NEW YORK (CNN/Money) -
Lawyers for convicted former WorldCom CEO Bernard Ebbers are basing their appeal on claims that they were unfairly denied the opportunity to question the company's former No. 2 executive during his trial, according to a published report.
The Wall Street Journal said former WorldCom Chief Operating Officer Ronald Beaumont remains in legal limbo, and that his status as an "unindicted co-conspirator" in the $11 billion fraud that caused the nation's largest bankruptcy put him out of reach to Ebbers' attorneys.
Beaumont was never called to testify for either side in Ebbers' trial after his lawyers indicated that he would invoke his Fifth Amendment rights against self-incrimination by refusing to answer questions.
In July, Ebbers was sentenced to 25 years in prison for his role in the accounting fraud at the company, although he remains free pending appeal.
The Journal reports that Ebbers' attorneys are arguing in their appeal that Beaumont should have been granted immunity from prosecution so as to be in the position to answer questions. They say memos summarizing government interviews with Beaumont suggest he would have backed Ebbers' testimony that former Chief Financial Officer Scott Sullivan hid the accounting fraud from the CEO.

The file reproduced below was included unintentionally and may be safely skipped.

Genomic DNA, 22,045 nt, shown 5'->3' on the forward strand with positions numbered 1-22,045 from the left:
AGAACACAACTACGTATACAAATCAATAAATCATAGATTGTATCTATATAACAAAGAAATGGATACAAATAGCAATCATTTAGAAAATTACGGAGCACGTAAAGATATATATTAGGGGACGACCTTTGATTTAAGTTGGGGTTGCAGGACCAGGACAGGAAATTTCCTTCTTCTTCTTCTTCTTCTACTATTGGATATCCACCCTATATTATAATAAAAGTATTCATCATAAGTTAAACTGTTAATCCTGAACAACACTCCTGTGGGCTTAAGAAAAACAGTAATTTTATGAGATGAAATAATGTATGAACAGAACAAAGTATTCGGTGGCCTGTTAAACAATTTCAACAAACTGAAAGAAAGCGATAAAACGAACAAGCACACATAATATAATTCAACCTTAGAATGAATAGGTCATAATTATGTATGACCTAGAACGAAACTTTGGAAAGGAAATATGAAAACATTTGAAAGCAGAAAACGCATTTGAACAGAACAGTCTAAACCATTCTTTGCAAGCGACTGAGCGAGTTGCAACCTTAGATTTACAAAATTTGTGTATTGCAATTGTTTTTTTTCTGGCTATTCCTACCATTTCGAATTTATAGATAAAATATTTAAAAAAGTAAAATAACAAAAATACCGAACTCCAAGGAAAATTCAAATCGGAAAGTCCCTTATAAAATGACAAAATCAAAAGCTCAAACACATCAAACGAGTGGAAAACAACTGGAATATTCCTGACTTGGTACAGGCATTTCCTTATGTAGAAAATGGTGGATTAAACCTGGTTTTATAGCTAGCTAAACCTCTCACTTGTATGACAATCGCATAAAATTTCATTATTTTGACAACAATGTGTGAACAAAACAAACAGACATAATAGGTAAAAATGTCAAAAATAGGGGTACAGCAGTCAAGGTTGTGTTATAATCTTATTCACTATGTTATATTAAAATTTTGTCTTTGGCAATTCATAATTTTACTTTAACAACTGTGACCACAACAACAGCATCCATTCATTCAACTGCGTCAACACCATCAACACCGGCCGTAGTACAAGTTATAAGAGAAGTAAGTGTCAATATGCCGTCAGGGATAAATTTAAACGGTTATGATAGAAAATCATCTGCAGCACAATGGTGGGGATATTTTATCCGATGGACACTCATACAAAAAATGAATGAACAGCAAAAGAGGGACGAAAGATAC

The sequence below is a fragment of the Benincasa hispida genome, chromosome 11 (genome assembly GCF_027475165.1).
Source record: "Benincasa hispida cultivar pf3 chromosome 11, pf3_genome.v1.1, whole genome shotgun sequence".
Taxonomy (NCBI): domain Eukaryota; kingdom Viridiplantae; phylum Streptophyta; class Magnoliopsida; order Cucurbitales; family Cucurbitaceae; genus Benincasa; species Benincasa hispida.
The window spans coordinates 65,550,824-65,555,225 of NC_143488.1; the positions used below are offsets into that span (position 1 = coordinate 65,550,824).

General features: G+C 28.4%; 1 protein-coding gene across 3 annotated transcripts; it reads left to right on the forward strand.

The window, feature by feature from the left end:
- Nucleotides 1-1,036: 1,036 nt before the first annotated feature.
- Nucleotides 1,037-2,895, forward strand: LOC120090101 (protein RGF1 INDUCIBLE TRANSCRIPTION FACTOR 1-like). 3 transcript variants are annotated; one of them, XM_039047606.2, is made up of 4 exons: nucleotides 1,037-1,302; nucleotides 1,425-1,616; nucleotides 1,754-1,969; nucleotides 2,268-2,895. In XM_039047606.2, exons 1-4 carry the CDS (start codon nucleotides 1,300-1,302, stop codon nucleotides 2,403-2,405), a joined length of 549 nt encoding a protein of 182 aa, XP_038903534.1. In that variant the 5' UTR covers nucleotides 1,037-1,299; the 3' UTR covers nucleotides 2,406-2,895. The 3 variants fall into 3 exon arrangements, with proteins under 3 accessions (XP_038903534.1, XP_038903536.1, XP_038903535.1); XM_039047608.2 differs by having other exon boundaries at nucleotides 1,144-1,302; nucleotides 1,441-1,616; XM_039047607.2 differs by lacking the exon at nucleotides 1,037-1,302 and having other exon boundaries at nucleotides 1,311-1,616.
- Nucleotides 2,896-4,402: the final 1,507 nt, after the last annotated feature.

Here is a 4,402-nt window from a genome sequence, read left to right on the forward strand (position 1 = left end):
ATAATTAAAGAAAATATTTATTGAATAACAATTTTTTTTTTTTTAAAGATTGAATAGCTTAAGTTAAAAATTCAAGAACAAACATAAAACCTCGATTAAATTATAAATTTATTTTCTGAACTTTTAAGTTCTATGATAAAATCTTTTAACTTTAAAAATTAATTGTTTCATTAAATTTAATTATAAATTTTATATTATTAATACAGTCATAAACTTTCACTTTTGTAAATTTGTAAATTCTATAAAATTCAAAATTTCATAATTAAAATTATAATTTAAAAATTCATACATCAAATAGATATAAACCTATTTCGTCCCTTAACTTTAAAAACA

Beaumont "was more sophisticated and closer to the numbers than Bernie," Ebbers attorney Reid Weingarten told the newspaper. He argues that prosecutors purposely left Beaumont in legal limbo to prevent him from helping to clear Ebbers.
Prosecutors argued in legal briefs that there is no reason to believe Beaumont's testimony would have helped Ebbers. Trial judge Barbara Jones essentially agreed when she refused a defense motion during trial to grant Beaumont immunity and compel his testimony. She ruled that his expected testimony -- denying knowledge of any fraud -- would at most have helped to clear himself, not Ebbers.
Outside attorneys expert in white-collar crime cases told the newspaper that Ebbers' legal strategy is a long shot.
"The government always has a reasonable argument that it doesn't want to immunize a person because that person may have committed a crime," white-collar defense attorney Robert Morvillo told the newspaper. Morvillo represented homemaking entrepreneur Martha Stewart in her criminal case.
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